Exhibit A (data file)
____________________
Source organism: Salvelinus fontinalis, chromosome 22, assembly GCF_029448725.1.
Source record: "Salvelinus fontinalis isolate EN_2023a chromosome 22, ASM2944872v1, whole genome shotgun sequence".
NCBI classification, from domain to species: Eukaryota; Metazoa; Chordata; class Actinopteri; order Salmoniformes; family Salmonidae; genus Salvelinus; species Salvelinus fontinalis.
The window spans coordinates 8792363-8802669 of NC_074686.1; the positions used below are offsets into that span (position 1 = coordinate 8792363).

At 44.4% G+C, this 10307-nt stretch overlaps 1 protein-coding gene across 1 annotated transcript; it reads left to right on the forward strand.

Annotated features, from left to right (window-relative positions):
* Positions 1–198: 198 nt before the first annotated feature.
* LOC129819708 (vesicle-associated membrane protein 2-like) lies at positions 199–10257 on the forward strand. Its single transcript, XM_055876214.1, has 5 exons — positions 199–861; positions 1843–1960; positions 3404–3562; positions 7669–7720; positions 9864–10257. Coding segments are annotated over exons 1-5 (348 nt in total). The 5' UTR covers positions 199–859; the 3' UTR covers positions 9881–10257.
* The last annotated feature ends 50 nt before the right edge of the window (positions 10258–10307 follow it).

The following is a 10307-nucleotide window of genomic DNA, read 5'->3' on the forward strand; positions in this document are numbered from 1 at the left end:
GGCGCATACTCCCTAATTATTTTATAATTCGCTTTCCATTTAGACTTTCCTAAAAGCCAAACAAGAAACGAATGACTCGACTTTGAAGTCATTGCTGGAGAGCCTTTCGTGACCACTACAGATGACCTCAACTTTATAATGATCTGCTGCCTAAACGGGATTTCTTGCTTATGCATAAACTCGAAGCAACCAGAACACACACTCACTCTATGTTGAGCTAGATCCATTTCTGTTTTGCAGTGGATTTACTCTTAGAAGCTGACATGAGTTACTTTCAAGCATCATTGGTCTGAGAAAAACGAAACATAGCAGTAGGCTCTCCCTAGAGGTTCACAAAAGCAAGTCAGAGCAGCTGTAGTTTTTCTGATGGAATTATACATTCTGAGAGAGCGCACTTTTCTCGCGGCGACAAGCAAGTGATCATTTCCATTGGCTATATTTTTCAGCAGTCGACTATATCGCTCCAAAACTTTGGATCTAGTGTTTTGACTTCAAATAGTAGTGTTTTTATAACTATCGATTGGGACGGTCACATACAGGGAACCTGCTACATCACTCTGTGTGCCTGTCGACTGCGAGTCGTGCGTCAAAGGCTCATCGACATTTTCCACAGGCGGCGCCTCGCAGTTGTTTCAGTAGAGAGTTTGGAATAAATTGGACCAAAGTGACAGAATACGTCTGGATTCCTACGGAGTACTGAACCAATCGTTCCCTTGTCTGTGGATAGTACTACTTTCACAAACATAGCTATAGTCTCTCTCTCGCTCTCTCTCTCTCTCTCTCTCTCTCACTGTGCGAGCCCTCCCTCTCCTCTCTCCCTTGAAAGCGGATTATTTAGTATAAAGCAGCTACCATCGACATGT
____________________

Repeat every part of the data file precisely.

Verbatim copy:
Source organism: Salvelinus fontinalis, chromosome 22, assembly GCF_029448725.1.
Source record: "Salvelinus fontinalis isolate EN_2023a chromosome 22, ASM2944872v1, whole genome shotgun sequence".
NCBI classification, from domain to species: Eukaryota; Metazoa; Chordata; class Actinopteri; order Salmoniformes; family Salmonidae; genus Salvelinus; species Salvelinus fontinalis.
The window spans coordinates 8792363-8802669 of NC_074686.1; the positions used below are offsets into that span (position 1 = coordinate 8792363).

At 44.4% G+C, this 10307-nt stretch overlaps 1 protein-coding gene across 1 annotated transcript; it reads left to right on the forward strand.

Annotated features, from left to right (window-relative positions):
* Positions 1–198: 198 nt before the first annotated feature.
* LOC129819708 (vesicle-associated membrane protein 2-like) lies at positions 199–10257 on the forward strand. Its single transcript, XM_055876214.1, has 5 exons — positions 199–861; positions 1843–1960; positions 3404–3562; positions 7669–7720; positions 9864–10257. Coding segments are annotated over exons 1-5 (348 nt in total). The 5' UTR covers positions 199–859; the 3' UTR covers positions 9881–10257.
* The last annotated feature ends 50 nt before the right edge of the window (positions 10258–10307 follow it).

The following is a 10307-nucleotide window of genomic DNA, read 5'->3' on the forward strand; positions in this document are numbered from 1 at the left end:
GGCGCATACTCCCTAATTATTTTATAATTCGCTTTCCATTTAGACTTTCCTAAAAGCCAAACAAGAAACGAATGACTCGACTTTGAAGTCATTGCTGGAGAGCCTTTCGTGACCACTACAGATGACCTCAACTTTATAATGATCTGCTGCCTAAACGGGATTTCTTGCTTATGCATAAACTCGAAGCAACCAGAACACACACTCACTCTATGTTGAGCTAGATCCATTTCTGTTTTGCAGTGGATTTACTCTTAGAAGCTGACATGAGTTACTTTCAAGCATCATTGGTCTGAGAAAAACGAAACATAGCAGTAGGCTCTCCCTAGAGGTTCACAAAAGCAAGTCAGAGCAGCTGTAGTTTTTCTGATGGAATTATACATTCTGAGAGAGCGCACTTTTCTCGCGGCGACAAGCAAGTGATCATTTCCATTGGCTATATTTTTCAGCAGTCGACTATATCGCTCCAAAACTTTGGATCTAGTGTTTTGACTTCAAATAGTAGTGTTTTTATAACTATCGATTGGGACGGTCACATACAGGGAACCTGCTACATCACTCTGTGTGCCTGTCGACTGCGAGTCGTGCGTCAAAGGCTCATCGACATTTTCCACAGGCGGCGCCTCGCAGTTGTTTCAGTAGAGAGTTTGGAATAAATTGGACCAAAGTGACAGAATACGTCTGGATTCCTACGGAGTACTGAACCAATCGTTCCCTTGTCTGTGGATAGTACTACTTTCACAAACATAGCTATAGTCTCTCTCTCGCTCTCTCTCTCTCTCTCTCTCTCTCACTGTGCGAGCCCTCCCTCTCCTCTCTCCCTTGAAAGCGGATTATTTAGTATAAAGCAGCTACCATCGACATGT